”This may not be a good idea”, He says, setting the tone for Linda Griffiths’ Heaven Above Heaven Below, which makes its world premiere at Theatre Passe Muraille this week. He, played by former Passe Muraille artistic director Layne Coleman, is referring to the spontaneous reunion with ex-girlfriend She, played by Linda Griffiths herself. The two run into each other at a mutual friend’s wedding, and the story picks up in a seedy hotel room later in the night.
Heaven Above Heaven Below is a sequel to Griffiths’ 1991 play The Darling Family, featuring the two same nameless characters. Twenty years after their brief relationship ended, when an unplanned pregnancy rocked their young lives, He and She meet accidentally for the first time since their breakup. Familiarity mixes with the unknown as Coleman and Griffiths shuffle around the tiny hotel room space commiserating, reminiscing and teetering closer and closer to repeating their twenty-year old mistake. They discuss his marriage and young son and her current six-year relationship, tiptoeing around the poor judgment call they are winding towards as the night progresses.
Passe Muraille’s cozy Backspace adds to the feeling of intimacy that slowly overwhelms the two characters over the course of the play. He and She begin a lighthearted conversation, discussing the wedding from where they came, Canadian politics, old friends and the like. The topics take a serious turn when they attempt to confront their past and what connections it might have with the present. The more substantial the topic, the closer the two seem to get.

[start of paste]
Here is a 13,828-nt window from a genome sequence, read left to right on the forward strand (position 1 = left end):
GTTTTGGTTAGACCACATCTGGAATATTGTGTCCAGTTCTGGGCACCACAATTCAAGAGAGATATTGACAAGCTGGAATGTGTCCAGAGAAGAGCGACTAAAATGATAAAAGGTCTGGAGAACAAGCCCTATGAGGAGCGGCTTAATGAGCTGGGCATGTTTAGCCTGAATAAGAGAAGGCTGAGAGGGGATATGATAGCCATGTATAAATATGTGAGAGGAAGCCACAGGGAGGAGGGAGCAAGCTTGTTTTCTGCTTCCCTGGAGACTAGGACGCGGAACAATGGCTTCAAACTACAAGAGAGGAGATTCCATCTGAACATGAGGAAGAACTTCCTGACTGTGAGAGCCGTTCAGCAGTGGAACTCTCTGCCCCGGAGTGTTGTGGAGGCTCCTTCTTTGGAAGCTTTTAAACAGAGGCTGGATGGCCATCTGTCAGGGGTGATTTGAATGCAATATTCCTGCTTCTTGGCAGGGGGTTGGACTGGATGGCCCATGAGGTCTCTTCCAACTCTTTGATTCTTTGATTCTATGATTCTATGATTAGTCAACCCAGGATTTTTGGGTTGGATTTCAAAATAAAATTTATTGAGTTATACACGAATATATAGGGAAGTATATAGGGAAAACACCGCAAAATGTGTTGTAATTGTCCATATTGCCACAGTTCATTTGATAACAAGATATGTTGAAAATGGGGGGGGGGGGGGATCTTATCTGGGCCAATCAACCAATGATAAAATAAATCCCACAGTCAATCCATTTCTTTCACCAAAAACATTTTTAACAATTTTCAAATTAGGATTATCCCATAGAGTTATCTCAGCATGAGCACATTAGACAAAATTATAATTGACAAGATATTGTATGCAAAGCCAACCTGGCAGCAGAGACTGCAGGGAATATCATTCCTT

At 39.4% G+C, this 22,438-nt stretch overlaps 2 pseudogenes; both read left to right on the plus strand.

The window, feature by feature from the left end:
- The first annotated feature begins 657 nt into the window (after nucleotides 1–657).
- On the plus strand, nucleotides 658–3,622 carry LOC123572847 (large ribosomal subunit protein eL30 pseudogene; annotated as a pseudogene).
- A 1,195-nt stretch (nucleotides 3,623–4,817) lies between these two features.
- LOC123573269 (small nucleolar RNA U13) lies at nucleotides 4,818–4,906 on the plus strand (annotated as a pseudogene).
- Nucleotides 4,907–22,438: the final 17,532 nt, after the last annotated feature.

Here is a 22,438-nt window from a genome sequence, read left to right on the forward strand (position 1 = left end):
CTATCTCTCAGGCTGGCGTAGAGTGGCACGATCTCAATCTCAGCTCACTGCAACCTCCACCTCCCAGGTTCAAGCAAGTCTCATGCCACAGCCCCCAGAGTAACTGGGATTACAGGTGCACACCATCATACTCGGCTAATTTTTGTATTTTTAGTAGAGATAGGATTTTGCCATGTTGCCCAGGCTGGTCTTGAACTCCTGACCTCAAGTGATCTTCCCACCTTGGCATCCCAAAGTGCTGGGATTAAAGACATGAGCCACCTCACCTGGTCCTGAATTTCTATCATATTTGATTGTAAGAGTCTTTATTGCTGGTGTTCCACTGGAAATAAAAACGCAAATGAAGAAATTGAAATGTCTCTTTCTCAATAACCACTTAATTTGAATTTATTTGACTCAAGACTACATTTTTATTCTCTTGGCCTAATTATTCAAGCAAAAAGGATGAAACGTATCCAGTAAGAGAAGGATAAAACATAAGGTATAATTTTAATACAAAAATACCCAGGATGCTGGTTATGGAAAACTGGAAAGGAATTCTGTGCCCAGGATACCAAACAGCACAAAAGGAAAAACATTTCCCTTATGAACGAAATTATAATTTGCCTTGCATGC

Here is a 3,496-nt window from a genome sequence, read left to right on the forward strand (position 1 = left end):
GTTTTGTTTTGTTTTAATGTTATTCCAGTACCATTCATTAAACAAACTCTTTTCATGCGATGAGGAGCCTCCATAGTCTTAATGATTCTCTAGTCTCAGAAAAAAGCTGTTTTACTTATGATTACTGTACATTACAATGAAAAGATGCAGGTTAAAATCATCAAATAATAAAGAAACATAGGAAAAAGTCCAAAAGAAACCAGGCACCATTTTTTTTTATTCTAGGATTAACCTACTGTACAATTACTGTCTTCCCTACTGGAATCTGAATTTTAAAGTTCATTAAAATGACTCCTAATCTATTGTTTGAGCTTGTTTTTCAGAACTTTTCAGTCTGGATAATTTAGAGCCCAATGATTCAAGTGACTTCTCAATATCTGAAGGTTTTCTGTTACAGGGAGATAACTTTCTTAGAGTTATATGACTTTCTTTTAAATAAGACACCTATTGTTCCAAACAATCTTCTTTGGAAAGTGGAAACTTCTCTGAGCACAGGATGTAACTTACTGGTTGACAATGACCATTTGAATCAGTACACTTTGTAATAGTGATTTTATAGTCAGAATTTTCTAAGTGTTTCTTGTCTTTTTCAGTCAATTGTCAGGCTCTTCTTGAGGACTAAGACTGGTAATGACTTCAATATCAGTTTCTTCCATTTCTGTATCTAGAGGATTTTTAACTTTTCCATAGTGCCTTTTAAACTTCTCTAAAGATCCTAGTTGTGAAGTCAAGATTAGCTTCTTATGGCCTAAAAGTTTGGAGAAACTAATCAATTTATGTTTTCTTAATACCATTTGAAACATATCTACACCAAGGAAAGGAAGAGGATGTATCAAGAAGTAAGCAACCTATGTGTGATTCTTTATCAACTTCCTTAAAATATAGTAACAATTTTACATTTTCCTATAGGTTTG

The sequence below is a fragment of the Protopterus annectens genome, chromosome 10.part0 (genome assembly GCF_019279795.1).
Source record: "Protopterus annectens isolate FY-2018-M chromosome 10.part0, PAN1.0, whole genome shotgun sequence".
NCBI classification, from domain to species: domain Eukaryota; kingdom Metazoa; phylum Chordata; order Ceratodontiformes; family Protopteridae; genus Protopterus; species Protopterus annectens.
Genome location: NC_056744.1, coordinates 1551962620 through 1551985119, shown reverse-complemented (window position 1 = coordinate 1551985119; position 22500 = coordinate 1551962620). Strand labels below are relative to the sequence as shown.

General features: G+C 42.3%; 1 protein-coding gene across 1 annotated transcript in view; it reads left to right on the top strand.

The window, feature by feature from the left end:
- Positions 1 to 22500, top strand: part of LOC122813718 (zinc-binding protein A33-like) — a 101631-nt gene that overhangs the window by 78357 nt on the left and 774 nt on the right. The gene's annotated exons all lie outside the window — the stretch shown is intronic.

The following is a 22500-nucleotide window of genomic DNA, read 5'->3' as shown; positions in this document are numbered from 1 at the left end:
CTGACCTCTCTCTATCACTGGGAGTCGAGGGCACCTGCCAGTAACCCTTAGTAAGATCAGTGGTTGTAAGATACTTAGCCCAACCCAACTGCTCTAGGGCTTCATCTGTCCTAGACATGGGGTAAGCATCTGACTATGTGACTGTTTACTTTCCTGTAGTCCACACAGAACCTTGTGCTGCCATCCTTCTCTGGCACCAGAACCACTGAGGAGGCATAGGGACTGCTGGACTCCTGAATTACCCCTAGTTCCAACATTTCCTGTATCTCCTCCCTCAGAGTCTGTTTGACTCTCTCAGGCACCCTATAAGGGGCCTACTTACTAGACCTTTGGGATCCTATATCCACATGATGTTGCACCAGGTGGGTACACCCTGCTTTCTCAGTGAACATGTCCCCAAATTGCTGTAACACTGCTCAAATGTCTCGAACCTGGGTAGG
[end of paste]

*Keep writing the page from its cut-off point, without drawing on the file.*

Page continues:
Griffiths’ wordplay, both in writing and delivery, is opposed nicely by Coleman, who shifts between bombastic assertions and humble admissions in a shaky attempt to present himself as secure and thriving. Coleman handles the range of emotion in his character admirably, especially in his sheepish confessions that he makes to Griffiths, and it is in these soft moments between the characters where the play truly shines. Though He and She have the tendency to blow smoke in an effort to outdo the other, the points in which the characters honestly and genuinely connect over something important are the times when their relationship is most clear.
”This may not be a good idea”, He says. Perhaps not in context for them, but it’s a very good idea to see Heaven Above Heaven Below.
Heaven Above Heaven Below is playing at Theatre Passe Muraille’s Backspace from November 19th until December 7th, Tuesdays to Saturdays. Tickets are $27.50, $22.50 for seniors, and $20 for the under 30 crowd.